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Tightened driver signing requirements in Windows 10


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#1 Olof Lagerkvist

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Posted 02 April 2015 - 09:44 AM

The current method up to Windows 8.1 uses a cross-signing certificate trusted by Microsoft that, together with a company certificate, can sign a new driver such that it will be accepted and loaded by Windows kernels. Beginning with Windows 10 however, a quite different approach will be used and a lot more verifications and costs will be required to get a driver signed.

 

http://blogs.msdn.co...windows-10.aspx

 

In short, each new driver will need to:

  1. First, be digitally signed with a software signing certificate that has gone through an Extended Verification process. Such certificates take longer time to get, are more expensive and requires further verification of company registration documents and similar.
  2. Then, the driver needs to be sent to a web portal to be signed by Microsoft to verify that the certificate used in step 1 has not been withdrawn for whatever reason.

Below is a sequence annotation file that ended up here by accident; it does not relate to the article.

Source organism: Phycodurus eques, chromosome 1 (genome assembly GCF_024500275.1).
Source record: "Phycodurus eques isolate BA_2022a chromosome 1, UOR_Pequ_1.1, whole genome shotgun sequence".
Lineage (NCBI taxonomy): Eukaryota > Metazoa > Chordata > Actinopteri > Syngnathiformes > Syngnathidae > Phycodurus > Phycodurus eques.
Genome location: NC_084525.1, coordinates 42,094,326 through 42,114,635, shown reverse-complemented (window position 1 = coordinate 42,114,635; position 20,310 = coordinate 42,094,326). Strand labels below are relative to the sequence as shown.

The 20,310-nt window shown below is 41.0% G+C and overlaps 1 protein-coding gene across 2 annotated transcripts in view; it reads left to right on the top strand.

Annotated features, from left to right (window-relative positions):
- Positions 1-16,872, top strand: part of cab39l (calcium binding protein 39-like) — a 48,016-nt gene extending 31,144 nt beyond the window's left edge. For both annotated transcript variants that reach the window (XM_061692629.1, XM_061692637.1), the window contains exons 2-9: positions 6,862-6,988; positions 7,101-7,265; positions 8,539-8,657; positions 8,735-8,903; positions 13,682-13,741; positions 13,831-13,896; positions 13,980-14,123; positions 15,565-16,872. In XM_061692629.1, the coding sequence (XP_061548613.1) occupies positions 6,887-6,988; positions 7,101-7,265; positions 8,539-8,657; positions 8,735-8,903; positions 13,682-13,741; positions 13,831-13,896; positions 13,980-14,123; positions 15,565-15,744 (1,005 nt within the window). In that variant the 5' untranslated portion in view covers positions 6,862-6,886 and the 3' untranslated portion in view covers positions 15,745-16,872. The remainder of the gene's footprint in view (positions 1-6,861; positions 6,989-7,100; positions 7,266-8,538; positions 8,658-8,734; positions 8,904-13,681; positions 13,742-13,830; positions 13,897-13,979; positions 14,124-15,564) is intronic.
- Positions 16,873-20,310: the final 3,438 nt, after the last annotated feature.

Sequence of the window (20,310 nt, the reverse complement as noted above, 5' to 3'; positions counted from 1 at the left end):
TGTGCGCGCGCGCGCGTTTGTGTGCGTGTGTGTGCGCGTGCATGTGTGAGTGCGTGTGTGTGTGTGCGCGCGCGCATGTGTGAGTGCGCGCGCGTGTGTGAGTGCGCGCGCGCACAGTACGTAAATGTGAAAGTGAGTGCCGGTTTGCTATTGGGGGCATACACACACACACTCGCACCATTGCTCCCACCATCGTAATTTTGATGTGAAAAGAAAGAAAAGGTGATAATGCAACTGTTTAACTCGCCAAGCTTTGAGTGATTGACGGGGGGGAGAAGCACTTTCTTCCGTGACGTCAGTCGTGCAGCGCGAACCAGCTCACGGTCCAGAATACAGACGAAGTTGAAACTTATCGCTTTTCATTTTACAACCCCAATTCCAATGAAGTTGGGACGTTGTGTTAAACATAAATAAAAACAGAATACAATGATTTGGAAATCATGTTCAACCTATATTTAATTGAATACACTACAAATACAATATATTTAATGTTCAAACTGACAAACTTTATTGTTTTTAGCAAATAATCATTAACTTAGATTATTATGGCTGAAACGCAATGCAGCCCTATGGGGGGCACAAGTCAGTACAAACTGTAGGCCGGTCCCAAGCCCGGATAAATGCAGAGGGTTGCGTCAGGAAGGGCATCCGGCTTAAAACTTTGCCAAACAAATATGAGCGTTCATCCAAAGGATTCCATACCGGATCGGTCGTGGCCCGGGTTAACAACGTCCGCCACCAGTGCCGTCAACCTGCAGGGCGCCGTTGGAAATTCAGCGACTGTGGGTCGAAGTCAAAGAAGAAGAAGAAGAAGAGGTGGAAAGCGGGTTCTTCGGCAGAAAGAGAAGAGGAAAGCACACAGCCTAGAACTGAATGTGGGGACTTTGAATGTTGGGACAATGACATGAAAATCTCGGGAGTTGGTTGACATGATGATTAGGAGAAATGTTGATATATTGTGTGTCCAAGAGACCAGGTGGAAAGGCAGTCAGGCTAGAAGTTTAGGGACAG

To use this web portal for signing, a company needs to first have been registered at Windows Dev Center Hardware Dashboard. They only accept certificates from Symantec, so my good old GlobalSign certificate is no good for it. Also, even if you could register the company there with an old Symantec Class 3 certificate, the web portal will refuse to sign drivers for Windows 10 until a Extended Verification certificate has been used to identify the company. So essentially all driver developers, it is time to buy a new and more expensive certificate...

 

There is some "legacy support" thing that "relaxes" this requirement for a while though.

What about existing drivers?  Do I need to re-sign these drivers to get them to work with Windows 10?
No, existing drivers do not need to be re-signed.  To ensure backwards compatibility, drivers which are properly signed by a valid cross-signing certificate that was issued before the release of Windows 10 will continue to pass signing checks on Windows 10.